The open access journal mBio today has published a study today looking at the replication, and pathogenicity of, the avian H7N9 virus in both the upper and lower respiratory tracts of cynomolgus macaques.
Although ferrets and other non-primate animals are often used for influenza transmission research, when you want to study the pathogenicity of a virus, non-human primates offer the closest analog to humans.
The Wisconsin National Primate Research Center explains the rationale behind their use:
Macaques are genetically very similar to humans. They especially share analogous neurological, reproductive and immunological systems with humans. Rhesus and cynomolgous macaques are not endangered in the wild and adapt well to captive housing. Research with rhesus and cynomolgous monkeys, as well as with other nonhuman primates, tells us a great deal about primate biology. Animal studies can be better controlled and can garner more consistent results than human studies, and are often precursors to human studies.
Shortly after the outbreak of H7N9 in Eastern mainland China in the spring of 2013 we learned of some of the research studies that were quickly set in motion to better understand this emerging avian flu virus (see ScienceInsider: Laboratory Plans For H7N9 Virus).
At that time we knew little about the pathogenicity and transmissibility of the virus in humans, and a top stated priority was to test H7N9 on a variety of lab animals, including ferrets and cynomolgus macaques.
Since then, we’ve seen a steady procession of studies, many of which have suggested that the H7N9 virus – perhaps more than any other avian influenza virus we’ve seen to date – has worrying pandemic potential.
- Last year we saw studies suggested H7N9 is unusually well-adapted to mammalian physiology (see mBio: H7N9 Naturally Adapted For Efficient Growth in Human Lung Tissue) – but thus far this virus has failed to demonstrate the ability to transmit efficiently among humans.
- Last May, in EID Journal: H7N9 As A Work In Progress, we looked at a study that found the H7N9 avian virus continues to reassort with local H9N2 viruses, making the H7N9 viruses that circulated in wave 2 genetically distinct from those that were seen during the 1st wave.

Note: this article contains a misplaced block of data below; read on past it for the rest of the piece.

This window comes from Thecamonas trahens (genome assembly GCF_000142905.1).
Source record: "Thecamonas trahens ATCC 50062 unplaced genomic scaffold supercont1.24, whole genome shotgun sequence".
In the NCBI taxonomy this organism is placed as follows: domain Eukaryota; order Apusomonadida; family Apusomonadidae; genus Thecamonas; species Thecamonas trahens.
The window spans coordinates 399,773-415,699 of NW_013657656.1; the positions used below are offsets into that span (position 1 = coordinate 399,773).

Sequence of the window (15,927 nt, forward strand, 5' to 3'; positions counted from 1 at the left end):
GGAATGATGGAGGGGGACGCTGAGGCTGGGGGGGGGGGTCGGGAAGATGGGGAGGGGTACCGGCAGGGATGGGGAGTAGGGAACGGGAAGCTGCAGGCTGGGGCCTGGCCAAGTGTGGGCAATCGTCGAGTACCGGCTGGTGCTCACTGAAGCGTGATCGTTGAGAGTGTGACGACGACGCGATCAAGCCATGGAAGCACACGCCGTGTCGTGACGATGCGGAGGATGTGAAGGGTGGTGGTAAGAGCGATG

- While last June, in Eurosurveillance: Genetic Tuning Of Avian H7N9 During Interspecies Transmission, we saw even more evidence of the genetic diversity, and continual evolution, of the H7N9 virus in Mainland China. Researchers found that at least 26 separate genotypes had emerged, mostly during the first wave, through a process they called `genetic tuning’.
While this virus is apparently on summer hiatus, few expect it to remain so once temperatures begin to decline this fall and winter. Last winter’s outbreak came after an exceptionally quiet summer, and was twice the size of the first wave.
All of which makes learning as much as we can about the pathogenicity, and pandemic potential, of this virus a high priority.
Emmie de Wita, Angela L. Rasmussenb, Friederike Feldmannc, Trenton Bushmakera, Cynthia Martellaroa, Elaine Haddocka, Atsushi Okumurab, Sean C. Prollb, Jean Changb, Don Gardnerc, Michael G. Katzeb,d, Vincent J. Munstera, Heinz Feldmanna,e
In March 2013, three fatal human cases of infection with influenza A virus (H7N9) were reported in China. Since then, human cases have been accumulating. Given the public health importance of this virus, we performed a pathogenicity study of the H7N9 virus in the cynomolgus macaque model, focusing on clinical aspects of disease, radiographic, histological, and gene expression profile changes in the upper and lower respiratory tracts, and changes in systemic cytokine and chemokine profiles during infection.